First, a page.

Thursday, February 17, 2011

Instructive Discipline

Posted by Tracy Wainwright at 2:30 PM
In order to properly discipline our children, we must have a proper understanding of discipline. When people think about discipline they generally think about correcting or punishing children for wrong behavior. They think about spankings and time-outs and revoking of privileges. However, discipline involves much, much more than correction. It involves discipling our children’s hearts and teaching them everything they need to know for life. Discipline is as much about teaching right behaviors as it is eliminating negative behaviors. In all of our actions as parents we should come from a frame of reference of what is in the child’s best interest. The goals of discipline are to direct a child to make good decisions, develop right thinking, and integrate right motives into their heart. As parents we teach them these skills through words and actions and create boundaries around them as they develop these skills themselves. We provide the outside motivation for making good choices until the child develops internal motivation to make good decisions – which comes in steps and requires love, diligence, and growing with our child.

As I said in the beginning of this chapter, I often fall short in disciplining my children in the right way with the right heart. There are days I’m extremely tired and have a shorter temper. There are times I get upset because one of my children interrupted my schedule. There are times I discipline in anger because I’ve been defied or ignored. But just as our children grow and develop as we correct them and teach them to do right in mind, heart, and body, so also will God work in us. If we let Him lead us and guide us as we lead and guide our children, we will grow as parents. As I seek God to give me the strength, knowledge and wisdom I need to parent my children in the way they need me to, I see myself becoming more patient, longer-tempered, and less selfish. My parenting decisions become less about me and more (truly) about them. I am learning to love them with an agape love, which is always in their best interest, even (and especially) when it’s not the easy way to go.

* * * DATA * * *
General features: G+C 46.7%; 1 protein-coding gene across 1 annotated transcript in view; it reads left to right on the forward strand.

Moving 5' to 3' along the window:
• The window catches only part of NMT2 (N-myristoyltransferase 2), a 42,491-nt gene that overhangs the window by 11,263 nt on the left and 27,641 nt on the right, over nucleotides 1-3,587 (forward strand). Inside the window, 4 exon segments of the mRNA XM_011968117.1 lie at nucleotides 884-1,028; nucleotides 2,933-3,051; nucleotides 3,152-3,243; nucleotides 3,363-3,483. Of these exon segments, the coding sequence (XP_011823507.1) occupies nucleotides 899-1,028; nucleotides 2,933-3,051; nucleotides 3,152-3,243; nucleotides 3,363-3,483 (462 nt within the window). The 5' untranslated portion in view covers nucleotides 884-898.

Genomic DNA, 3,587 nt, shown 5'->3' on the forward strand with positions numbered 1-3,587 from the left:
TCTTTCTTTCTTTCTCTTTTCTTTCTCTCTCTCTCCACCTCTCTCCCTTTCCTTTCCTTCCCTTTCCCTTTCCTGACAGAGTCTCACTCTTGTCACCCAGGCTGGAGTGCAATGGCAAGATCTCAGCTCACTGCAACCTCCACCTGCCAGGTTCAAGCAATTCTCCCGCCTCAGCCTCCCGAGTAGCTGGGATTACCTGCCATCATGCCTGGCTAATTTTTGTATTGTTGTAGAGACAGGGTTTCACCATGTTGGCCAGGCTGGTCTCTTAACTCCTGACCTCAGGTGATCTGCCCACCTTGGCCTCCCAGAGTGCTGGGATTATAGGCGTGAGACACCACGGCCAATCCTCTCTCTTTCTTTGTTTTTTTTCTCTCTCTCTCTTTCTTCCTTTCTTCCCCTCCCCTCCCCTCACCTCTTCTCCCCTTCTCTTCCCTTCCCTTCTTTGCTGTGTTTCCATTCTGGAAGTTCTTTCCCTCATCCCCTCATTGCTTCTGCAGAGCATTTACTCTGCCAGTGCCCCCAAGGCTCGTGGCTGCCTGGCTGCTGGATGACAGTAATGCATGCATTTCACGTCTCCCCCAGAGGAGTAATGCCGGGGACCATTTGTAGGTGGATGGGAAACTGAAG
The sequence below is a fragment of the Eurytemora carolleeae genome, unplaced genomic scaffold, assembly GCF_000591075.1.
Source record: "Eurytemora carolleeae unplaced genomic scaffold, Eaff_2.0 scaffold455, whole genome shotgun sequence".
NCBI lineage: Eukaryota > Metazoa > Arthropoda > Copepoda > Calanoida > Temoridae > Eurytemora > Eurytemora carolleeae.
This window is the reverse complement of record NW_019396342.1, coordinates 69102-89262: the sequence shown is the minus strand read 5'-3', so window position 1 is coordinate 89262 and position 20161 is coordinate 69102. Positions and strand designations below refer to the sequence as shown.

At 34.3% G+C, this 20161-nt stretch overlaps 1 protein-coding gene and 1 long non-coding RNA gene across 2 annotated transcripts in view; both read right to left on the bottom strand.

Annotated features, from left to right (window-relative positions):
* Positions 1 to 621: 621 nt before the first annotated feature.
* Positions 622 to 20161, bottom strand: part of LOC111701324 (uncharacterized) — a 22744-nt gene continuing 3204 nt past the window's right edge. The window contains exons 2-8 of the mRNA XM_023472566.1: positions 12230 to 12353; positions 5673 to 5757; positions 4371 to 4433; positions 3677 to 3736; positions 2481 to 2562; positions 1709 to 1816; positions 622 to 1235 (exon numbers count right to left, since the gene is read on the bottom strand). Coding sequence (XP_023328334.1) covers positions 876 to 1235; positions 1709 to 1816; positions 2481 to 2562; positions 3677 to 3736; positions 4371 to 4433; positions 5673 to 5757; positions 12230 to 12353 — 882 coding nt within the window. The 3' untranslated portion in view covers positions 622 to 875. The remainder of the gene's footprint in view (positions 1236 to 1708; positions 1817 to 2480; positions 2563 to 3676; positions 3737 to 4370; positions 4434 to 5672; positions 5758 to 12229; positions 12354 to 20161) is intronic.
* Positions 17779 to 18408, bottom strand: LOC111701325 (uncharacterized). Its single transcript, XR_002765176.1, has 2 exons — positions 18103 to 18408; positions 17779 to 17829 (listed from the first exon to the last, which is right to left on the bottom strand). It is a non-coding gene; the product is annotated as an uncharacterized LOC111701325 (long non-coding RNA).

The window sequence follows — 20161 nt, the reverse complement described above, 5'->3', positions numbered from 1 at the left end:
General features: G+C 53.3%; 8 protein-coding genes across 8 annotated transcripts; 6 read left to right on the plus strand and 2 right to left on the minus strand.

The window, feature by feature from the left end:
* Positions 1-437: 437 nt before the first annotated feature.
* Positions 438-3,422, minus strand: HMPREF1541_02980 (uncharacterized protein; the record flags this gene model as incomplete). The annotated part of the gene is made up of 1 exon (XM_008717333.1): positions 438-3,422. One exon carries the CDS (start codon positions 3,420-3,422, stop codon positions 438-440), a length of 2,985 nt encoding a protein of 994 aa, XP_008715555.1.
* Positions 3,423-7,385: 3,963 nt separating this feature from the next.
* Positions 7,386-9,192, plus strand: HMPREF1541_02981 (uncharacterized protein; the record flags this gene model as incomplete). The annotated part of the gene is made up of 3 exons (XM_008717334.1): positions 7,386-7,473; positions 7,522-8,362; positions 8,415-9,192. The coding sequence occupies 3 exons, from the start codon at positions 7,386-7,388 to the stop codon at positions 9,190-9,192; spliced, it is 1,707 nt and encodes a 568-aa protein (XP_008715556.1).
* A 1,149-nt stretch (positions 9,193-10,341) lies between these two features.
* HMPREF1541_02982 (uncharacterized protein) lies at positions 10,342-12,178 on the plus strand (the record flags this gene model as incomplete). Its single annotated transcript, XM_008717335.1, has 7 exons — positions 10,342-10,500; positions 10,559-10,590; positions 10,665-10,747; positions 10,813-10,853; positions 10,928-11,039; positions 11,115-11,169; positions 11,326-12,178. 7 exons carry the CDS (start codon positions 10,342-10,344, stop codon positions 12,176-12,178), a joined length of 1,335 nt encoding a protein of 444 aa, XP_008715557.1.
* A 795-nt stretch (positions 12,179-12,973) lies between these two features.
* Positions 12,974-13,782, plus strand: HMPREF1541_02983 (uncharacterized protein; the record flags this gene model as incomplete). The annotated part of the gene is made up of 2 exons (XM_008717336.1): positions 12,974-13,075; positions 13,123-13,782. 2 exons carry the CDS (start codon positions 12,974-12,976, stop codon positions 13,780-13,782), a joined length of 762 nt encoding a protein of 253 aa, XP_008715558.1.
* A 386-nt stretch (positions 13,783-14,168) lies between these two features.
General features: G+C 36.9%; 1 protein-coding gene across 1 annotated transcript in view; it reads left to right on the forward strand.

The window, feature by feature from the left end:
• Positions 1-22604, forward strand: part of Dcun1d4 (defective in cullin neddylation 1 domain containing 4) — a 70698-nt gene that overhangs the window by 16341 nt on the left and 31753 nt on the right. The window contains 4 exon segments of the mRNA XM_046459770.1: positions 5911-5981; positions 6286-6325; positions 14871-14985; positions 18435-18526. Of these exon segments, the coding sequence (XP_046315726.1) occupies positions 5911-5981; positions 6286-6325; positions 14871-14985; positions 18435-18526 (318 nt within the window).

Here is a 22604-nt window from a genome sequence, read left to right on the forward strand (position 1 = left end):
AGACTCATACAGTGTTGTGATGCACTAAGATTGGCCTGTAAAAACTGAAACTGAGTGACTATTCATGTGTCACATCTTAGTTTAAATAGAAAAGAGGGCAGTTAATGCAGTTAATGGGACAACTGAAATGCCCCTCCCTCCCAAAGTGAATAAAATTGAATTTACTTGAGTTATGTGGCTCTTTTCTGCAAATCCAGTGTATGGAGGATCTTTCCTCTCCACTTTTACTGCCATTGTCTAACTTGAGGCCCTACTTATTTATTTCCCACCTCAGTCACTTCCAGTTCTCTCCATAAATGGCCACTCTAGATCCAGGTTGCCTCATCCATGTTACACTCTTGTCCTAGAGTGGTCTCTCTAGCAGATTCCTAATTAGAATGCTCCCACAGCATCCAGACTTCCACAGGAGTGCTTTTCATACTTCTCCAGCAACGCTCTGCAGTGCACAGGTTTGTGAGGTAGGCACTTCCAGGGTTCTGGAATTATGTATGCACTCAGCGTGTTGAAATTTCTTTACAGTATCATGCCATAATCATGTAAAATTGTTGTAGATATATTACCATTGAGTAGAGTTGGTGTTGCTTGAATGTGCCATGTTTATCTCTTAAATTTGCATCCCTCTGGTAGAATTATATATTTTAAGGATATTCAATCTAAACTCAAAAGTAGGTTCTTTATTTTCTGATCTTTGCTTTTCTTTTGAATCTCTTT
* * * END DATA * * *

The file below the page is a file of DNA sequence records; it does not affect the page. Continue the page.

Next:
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Thursday, February 17, 2011

Instructive Discipline

In order to properly discipline our children, we must have a proper understanding of discipline. When people think about discipline they generally think about correcting or punishing children for wrong behavior. They think about spankings and time-outs and revoking of privileges. However, discipline involves much, much more than correction. It involves discipling our children’s hearts and teaching them everything they need to know for life. Discipline is as much about teaching right behaviors as it is eliminating negative behaviors. In all of our actions as parents we should come from a frame of reference of what is in the child’s best interest. The goals of discipline are to direct a child to make good decisions, develop right thinking, and integrate right motives into their heart. As parents we teach them these skills through words and actions and create boundaries around them as they develop these skills themselves. We provide the outside motivation for making good choices until the child develops internal motivation to make good decisions – which comes in steps and requires love, diligence, and growing with our child.

As I said in the beginning of this chapter, I often fall short in disciplining my children in the right way with the right heart. There are days I’m extremely tired and have a shorter temper. There are times I get upset because one of my children interrupted my schedule. There are times I discipline in anger because I’ve been defied or ignored. But just as our children grow and develop as we correct them and teach them to do right in mind, heart, and body, so also will God work in us. If we let Him lead us and guide us as we lead and guide our children, we will grow as parents. As I seek God to give me the strength, knowledge and wisdom I need to parent my children in the way they need me to, I see myself becoming more patient, longer-tempered, and less selfish. My parenting decisions become less about me and more (truly) about them. I am learning to love them with an agape love, which is always in their best interest, even (and especially) when it’s not the easy way to go.

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